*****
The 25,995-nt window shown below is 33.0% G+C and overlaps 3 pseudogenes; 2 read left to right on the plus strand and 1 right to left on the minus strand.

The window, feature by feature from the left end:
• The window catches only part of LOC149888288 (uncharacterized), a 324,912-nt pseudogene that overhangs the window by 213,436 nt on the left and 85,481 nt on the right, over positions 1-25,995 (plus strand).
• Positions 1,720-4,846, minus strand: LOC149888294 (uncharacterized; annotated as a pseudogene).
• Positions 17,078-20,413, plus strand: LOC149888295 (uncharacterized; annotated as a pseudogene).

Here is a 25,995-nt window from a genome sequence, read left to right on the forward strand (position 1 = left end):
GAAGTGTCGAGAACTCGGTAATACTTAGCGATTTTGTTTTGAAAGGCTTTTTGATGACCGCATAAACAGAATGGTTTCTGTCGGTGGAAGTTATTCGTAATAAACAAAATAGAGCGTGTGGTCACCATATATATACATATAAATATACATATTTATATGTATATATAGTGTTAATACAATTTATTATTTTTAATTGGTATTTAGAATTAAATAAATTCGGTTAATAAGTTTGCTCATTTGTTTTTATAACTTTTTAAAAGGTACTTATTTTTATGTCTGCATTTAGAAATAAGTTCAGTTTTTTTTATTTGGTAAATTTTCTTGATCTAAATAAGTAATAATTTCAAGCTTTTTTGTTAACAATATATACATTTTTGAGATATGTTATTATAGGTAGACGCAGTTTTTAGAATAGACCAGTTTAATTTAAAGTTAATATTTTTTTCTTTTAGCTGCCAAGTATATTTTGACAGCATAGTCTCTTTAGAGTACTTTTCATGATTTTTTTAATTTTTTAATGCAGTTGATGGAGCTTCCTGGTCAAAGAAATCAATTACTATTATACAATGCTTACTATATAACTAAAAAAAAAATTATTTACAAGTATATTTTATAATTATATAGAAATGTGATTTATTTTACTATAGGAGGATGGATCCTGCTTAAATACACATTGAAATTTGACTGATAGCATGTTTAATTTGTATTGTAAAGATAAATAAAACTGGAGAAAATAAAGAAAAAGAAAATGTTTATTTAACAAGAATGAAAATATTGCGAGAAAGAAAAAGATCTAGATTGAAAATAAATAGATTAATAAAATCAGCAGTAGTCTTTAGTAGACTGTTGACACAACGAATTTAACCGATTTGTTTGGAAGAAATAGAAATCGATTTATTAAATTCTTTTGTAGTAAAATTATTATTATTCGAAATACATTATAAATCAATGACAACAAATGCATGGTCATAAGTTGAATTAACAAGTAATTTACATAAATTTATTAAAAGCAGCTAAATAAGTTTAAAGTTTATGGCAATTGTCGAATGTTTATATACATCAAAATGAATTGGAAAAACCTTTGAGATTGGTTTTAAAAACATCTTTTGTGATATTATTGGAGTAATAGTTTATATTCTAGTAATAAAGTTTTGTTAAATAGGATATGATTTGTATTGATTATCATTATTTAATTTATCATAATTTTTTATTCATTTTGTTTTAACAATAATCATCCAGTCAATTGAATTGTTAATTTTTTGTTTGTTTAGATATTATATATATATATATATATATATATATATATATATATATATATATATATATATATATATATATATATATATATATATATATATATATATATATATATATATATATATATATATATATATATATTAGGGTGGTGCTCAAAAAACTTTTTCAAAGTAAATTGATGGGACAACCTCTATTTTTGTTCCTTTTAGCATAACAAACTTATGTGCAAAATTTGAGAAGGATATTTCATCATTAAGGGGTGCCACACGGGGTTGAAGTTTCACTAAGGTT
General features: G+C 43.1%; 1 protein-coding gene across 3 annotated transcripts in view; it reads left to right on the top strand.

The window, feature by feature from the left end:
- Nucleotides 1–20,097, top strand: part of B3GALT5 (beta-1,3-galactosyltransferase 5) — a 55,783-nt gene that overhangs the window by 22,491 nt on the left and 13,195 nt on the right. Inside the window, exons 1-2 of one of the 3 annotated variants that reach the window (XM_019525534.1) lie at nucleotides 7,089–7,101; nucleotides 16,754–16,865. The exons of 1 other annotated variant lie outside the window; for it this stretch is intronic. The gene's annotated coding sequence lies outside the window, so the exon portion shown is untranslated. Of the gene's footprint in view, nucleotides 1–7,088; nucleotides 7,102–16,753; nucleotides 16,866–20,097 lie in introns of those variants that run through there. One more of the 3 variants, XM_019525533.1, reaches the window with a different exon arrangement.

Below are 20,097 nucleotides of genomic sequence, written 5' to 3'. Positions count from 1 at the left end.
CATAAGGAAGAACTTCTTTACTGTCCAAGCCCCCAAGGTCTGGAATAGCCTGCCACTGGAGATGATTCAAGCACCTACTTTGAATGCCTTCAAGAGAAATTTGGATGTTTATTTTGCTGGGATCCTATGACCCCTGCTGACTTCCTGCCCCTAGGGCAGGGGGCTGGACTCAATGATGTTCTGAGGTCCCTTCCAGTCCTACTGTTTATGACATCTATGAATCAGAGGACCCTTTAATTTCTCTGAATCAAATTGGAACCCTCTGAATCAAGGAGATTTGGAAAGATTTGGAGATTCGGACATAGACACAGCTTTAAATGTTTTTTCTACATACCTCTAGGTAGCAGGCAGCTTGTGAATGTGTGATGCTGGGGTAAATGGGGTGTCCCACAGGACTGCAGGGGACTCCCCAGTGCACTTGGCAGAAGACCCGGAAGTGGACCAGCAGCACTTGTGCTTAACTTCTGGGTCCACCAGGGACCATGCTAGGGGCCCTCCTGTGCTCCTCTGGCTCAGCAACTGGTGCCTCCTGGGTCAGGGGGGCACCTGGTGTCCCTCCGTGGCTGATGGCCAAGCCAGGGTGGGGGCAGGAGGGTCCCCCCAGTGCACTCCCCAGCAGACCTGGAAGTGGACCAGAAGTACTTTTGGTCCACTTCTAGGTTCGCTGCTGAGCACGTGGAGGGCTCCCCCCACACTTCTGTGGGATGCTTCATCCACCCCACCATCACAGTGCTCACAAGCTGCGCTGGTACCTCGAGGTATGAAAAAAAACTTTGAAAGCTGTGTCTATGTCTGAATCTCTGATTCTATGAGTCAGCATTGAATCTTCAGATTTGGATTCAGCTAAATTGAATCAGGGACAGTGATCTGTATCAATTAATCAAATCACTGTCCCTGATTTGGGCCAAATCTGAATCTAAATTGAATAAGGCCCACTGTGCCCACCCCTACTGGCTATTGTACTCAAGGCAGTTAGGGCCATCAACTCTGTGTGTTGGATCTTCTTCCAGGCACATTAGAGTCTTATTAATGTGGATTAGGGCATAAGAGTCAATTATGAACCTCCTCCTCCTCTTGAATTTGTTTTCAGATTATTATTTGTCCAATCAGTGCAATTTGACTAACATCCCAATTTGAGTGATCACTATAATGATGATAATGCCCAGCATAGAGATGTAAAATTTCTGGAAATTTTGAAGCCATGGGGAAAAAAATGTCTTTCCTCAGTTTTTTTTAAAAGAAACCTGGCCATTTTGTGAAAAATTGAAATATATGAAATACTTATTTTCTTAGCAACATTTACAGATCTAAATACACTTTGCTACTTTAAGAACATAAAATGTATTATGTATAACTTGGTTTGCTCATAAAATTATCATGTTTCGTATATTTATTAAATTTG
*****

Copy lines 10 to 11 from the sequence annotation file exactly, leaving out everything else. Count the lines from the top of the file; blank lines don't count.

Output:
- Nucleotides 1–20,097, top strand: part of B3GALT5 (beta-1,3-galactosyltransferase 5) — a 55,783-nt gene that overhangs the window by 22,491 nt on the left and 13,195 nt on the right. Inside the window, exons 1-2 of one of the 3 annotated variants that reach the window (XM_019525534.1) lie at nucleotides 7,089–7,101; nucleotides 16,754–16,865. The exons of 1 other annotated variant lie outside the window; for it this stretch is intronic. The gene's annotated coding sequence lies outside the window, so the exon portion shown is untranslated. Of the gene's footprint in view, nucleotides 1–7,088; nucleotides 7,102–16,753; nucleotides 16,866–20,097 lie in introns of those variants that run through there. One more of the 3 variants, XM_019525533.1, reaches the window with a different exon arrangement.

Below are 20,097 nucleotides of genomic sequence, written 5' to 3'. Positions count from 1 at the left end.